The program will establish a community network of people who have completed the simple training necessary to help others create an advance directive. The network will include hospitals, churches, schools and many other local organizations.

“It’s a discussion that starts with ‘what are the things that make your life worth living?’” said John Bolton, who is volunteering to help establish Respecting Choices in mid-Missouri following his recent retirement from managing Boone Hospital’s inpatient cancer unit. “Based on how people answer that question, that’s how you can begin to talk about what kind of care they would choose for themselves at the end of life.”

For every person, the answer is different. After having an advance directive discussion, some people make it clear that they would not want life-sustaining care if it meant living severely incapacitated. Others say they would want every treatment possible, no matter what.

Either way, having an advance directive ensures the patient’s wishes are known.

Creating an advance directive requires more than simply writing your wishes down on paper. Once complete, with the help of a trained volunteer, the document should be distributed to local hospitals and physicians to be kept on file.

However, it’s equally important that the advance directive is also shared and discussed with family members.

“That’s a critical discussion to have,” Dorreen said. “It’s something they can feel good about, because you are protecting them from having to decide things they might not want to decide.”

At different stages of life, people need to remember to keep their advance directive up-to-date as wishes often change.

“If you make one out when you’re 35, it’s going to be different when you’re 88,” said John.

The local Respecting Choices efforts will kick off during a community presentation on Thursday, Nov. 21, at Boone Hospital Center. Everyone is invited to reserve a seat to attend.

“This is a truly gift that you give to you loved ones,” said Dorreen. “With an advance directive your family and caregivers don’t have to spend that time and energy trying to figure out what you want — you’ve told them.”


Routed to recovery — Fast response saves Mexico handyman from stroke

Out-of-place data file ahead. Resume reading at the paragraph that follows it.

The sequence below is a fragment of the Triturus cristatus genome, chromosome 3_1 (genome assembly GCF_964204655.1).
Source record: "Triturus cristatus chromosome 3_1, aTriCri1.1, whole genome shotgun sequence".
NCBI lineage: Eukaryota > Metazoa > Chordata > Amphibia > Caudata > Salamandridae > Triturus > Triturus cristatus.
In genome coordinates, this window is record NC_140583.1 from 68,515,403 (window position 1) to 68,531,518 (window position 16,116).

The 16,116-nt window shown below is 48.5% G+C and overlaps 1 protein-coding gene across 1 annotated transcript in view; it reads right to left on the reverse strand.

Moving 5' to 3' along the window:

October 29, 2013

By Jacob Luecke

This story is featured in the Fall 2013 edition of myBoone Health magazine. Click here for a free subscription.

Down in his basement workshop, Russ Haerer holds his latest project. It’s a dovetail joint for a cabinet drawer.

Dove tail joineryIt looks beautiful — but Russ isn’t satisfied.

“It’s a nice tight fit; it’s just not quite long enough on the ends,” he said.

Woodworking is Russ’ hobby. It’s an intricate pastime his hands have mastered over 30 years of practice. In this workshop, his hands have fashioned cabinets, furnishings and even outdoor décor.

But in early July, Russ’ left hand fell limp on his desk, immobile. He was suffering a large, sudden-onset stroke. In the past, such a stroke would have likely meant lifelong paralysis. Russ might have never built in his workshop again.

However, with a fast response, patients today can often leave the hospital days later without physical impairments.

As Russ grips his router, tracing a new pattern on his dovetail jig, he’s thankful for the simple ability to hold on with two hands.

“It sure makes everything easier,” he said.

A Major Stroke

In his day job, Russ works as an electrical engineer in the Columbia office of a global manufacturing company.

On July 2, he and his coworkers were returning to their desks after lunch.

As he walked to his desk, a blood clot silently and painlessly formed in his heart and traveled to his brain.

Unaware of what was happing, Russ, 57, continued chatting with his officemate. But as he talked, he realized he was badly slurring his words.

His colleague said Russ sounded really tired. But Russ wasn’t tired at all, he felt fine. The only thing unusual was a slight tingling sensation in his mouth.

stroke infographic2A“I knew something was going on,” he said. “So I went to get up to go to the bathroom, but I couldn’t stand up.”